This pearl of economics wisdom is from Ross Gittins:
Does anything else more need to be said?
Hell yes. Ross Gittins. Please stop writing. You are consistently wrong, and especially so with other peoples money.
GOVERNMENTS DO NOT CREATE JOBS.
Please don’t anyone say but (public sector) nurses, teachers and police. Nonsense. To get the funds to pay the nurses, teachers and police, governments take (by force at the point of a gun) money from the private sector and in doing so destroy other private sector jobs.
Governments can borrow to pay for these nurses, teachers and police. But that is just taxing from tomorrow to pay for today.
GOVERNMENTS DO NOT CREATE JOBS. Period.
So says Mr Gittins:
In high school economics it’s called “the circular flow of income”. They ought to write a song about it: the money goes round and round. That’s because what’s a cost to an employer is income to their employee. And when that employee spends part of their wage in another employer’s business, that cost to the employee becomes income to the other business. (I know it’s complicated, but stick with it.)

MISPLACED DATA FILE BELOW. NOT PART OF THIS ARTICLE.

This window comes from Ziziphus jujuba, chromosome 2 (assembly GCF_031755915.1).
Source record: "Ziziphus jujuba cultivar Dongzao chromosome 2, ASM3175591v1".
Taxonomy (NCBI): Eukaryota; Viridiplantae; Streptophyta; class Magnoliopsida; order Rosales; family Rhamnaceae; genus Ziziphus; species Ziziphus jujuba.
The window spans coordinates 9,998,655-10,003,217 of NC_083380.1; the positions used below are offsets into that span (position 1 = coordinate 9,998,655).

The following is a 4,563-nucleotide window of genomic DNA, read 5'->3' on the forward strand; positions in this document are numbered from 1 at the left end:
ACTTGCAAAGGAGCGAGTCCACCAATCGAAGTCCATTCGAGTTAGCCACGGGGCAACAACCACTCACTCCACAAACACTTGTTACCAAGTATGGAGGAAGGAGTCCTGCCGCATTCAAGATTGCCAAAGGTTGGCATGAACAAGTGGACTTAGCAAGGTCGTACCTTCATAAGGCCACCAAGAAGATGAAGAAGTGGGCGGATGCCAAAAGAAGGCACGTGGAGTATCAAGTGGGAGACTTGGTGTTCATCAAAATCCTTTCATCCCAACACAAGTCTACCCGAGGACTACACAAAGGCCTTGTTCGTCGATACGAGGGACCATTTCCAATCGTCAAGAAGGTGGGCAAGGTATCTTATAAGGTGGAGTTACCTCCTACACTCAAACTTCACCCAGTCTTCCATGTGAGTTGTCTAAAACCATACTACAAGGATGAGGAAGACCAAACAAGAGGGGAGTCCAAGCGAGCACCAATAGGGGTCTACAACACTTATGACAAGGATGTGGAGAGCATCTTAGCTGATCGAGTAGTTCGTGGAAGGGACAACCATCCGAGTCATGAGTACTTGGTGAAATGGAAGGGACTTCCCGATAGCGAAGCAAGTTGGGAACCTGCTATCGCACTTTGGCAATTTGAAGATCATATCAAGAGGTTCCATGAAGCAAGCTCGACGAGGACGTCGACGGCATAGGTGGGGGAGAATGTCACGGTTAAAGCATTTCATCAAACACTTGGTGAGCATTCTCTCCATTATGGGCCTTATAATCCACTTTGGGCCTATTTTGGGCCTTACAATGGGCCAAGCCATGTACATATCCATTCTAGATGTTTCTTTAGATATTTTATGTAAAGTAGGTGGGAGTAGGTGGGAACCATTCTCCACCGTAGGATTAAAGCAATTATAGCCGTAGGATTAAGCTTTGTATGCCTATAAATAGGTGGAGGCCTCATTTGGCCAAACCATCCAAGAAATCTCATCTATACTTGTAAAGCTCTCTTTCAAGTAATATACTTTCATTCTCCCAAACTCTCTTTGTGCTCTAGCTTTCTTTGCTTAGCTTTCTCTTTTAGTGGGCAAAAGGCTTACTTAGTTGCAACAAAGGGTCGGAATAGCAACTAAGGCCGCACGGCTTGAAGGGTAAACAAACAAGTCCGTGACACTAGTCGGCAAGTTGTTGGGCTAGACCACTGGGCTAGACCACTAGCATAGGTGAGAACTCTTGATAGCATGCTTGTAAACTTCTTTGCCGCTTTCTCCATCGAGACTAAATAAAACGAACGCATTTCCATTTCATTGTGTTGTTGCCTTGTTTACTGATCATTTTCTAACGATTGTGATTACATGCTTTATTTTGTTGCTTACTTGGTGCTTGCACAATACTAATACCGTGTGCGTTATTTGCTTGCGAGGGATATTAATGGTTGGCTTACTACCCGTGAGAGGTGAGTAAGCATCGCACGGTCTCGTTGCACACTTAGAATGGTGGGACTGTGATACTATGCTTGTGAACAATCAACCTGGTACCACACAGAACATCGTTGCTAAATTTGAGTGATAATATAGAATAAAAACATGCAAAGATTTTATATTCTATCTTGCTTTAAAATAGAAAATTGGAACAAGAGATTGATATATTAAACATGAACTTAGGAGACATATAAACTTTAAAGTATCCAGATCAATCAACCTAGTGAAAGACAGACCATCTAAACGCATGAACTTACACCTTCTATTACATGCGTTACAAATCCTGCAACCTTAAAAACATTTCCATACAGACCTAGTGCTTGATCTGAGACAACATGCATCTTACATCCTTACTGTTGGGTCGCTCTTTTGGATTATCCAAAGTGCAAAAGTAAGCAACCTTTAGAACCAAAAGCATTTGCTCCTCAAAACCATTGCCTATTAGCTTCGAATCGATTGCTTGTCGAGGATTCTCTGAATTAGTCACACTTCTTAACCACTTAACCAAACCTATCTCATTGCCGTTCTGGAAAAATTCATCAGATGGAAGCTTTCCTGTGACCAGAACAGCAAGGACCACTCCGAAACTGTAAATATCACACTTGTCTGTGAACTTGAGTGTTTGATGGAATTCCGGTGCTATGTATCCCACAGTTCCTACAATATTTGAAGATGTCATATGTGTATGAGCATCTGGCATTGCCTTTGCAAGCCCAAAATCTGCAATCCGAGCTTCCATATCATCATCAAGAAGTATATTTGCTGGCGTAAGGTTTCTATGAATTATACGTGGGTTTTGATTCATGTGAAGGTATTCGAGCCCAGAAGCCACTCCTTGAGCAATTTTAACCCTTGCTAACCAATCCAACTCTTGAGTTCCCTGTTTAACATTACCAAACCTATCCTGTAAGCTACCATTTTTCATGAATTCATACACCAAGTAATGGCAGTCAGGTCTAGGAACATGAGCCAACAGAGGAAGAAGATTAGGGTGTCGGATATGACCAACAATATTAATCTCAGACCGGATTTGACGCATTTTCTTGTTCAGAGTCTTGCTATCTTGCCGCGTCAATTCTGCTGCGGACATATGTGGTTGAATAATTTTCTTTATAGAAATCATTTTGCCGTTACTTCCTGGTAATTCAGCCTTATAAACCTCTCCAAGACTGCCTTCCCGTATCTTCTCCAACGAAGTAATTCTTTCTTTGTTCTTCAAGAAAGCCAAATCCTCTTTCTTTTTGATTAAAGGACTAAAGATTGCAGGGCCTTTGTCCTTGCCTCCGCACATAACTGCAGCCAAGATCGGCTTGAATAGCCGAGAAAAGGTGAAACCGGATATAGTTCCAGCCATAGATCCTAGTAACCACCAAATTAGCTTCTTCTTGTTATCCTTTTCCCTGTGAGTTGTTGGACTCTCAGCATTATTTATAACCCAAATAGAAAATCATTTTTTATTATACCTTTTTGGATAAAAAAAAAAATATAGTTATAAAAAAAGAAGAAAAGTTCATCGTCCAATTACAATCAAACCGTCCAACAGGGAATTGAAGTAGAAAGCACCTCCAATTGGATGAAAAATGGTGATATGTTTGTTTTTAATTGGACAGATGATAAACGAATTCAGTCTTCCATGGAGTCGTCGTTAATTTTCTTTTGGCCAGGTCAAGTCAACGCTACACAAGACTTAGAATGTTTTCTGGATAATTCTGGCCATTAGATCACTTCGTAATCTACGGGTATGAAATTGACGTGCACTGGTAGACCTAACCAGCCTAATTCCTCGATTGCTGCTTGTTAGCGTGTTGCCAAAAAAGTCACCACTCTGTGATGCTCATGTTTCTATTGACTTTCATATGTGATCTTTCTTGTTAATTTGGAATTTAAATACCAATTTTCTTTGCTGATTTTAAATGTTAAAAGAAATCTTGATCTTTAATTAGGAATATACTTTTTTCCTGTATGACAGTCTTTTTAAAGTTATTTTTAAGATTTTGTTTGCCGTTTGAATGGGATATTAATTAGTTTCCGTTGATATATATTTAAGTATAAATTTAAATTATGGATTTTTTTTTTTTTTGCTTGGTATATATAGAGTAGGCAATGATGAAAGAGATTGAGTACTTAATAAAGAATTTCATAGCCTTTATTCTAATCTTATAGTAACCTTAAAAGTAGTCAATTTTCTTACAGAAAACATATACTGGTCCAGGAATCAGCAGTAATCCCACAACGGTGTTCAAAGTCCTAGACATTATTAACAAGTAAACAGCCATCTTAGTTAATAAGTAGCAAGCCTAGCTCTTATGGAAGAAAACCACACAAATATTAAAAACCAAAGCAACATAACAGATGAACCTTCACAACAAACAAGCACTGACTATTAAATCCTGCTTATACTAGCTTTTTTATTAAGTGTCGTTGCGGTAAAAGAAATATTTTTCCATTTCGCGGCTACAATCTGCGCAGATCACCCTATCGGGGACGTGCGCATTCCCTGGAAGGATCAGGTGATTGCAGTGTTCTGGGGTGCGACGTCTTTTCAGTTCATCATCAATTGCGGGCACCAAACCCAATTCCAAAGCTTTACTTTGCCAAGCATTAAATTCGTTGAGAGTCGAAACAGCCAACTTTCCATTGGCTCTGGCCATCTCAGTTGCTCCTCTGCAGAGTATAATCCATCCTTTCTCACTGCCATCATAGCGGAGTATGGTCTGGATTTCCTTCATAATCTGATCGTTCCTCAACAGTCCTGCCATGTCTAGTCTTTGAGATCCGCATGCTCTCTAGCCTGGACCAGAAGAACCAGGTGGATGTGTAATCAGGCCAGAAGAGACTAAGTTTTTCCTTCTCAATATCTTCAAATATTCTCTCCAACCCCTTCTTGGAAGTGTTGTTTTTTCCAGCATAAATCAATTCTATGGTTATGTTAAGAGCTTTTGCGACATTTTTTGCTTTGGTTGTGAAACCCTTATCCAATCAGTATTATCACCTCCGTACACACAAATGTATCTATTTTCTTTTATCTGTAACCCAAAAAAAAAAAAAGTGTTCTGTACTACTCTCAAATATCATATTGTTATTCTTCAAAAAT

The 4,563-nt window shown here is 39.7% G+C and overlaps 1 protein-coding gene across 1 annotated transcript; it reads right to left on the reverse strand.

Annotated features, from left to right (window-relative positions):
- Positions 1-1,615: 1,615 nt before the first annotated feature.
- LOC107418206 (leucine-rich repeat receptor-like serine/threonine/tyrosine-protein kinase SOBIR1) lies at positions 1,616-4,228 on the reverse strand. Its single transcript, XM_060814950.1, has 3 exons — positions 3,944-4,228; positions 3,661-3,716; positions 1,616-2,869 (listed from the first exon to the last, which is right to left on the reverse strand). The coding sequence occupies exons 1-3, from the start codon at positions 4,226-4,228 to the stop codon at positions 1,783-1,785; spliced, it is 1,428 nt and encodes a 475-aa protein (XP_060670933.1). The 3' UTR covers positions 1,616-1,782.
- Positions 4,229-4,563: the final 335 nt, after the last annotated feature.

There is a reason we don’t take advice, especially financial and economic advice, from high school students. They, like Gittens don’t know what they are talking about and have no judgement.
This “song”, like much of Gitten’s economic advice is utter nonsense. Nonsense.
Economies grow through production and not consumption; and passing money back and forth is not even consumption. It’s like that old joke about the 2 economists walking down the street, let’s just call them Paul Robin and John Maynard.
One day Robin and Maynard were out for their daily walk, they came across a recent canine dropping.
The economists paused when John Maynard turned to Paul Robin and offered him $50,000 to taste the droppings. Paul Robin considered the risks, rewards, cost and benefits and decided that he would do it. So he tasted the droppings, money was exchanged and they keep walking.
Some 100 meters further down the road, the economists encountered another canine dropping. This time, Paul Robin offered John Maynard $50,000 to taste the droppings. John Maynard considered the risks, rewards, cost and benefits and decided that he would do it. So he tasted the droppings, money was exchanged and they keep walking.
As they walked further, the economists paused. John Maynard turned to Paul Robin and said – Paul, we have both just tasted dog droppings, but neither of us is any better off. To which Paul Robin briskly replied, perhaps, but the economy has just grown by $100,000.
Mr Gittens. Please just retire. Or otherwise just eat your share of dog droppings to stimulate the economy.